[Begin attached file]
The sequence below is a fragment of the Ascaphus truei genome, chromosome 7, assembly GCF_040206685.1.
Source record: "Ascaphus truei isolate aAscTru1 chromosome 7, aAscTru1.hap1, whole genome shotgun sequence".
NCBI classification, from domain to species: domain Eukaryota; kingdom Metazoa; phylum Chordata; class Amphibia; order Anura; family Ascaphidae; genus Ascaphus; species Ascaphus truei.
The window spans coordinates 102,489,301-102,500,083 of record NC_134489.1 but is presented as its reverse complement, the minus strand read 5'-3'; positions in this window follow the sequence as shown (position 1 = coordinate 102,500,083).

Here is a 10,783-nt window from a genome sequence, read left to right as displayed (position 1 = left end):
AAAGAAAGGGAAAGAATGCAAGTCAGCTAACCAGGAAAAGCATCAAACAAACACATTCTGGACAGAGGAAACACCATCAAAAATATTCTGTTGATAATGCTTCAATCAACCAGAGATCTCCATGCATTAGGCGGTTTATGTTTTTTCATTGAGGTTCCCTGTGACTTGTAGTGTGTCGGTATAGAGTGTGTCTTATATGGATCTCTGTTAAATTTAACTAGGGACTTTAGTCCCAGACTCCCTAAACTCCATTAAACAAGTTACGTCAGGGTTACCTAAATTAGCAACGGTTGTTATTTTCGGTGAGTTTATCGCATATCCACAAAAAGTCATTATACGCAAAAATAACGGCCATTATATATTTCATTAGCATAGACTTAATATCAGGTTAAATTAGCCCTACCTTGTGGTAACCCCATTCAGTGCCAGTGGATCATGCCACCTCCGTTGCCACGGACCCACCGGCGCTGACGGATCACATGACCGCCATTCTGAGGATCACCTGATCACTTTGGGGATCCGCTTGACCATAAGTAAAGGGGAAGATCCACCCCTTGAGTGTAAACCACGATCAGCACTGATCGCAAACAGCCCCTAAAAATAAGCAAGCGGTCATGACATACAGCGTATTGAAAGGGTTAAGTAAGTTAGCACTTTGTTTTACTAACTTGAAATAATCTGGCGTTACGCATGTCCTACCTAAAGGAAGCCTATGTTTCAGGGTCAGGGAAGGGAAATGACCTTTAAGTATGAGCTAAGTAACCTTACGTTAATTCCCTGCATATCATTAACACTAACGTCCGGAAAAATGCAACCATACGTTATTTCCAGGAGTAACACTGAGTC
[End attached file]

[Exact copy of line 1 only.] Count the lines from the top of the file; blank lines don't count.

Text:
The sequence below is a fragment of the Ascaphus truei genome, chromosome 7, assembly GCF_040206685.1.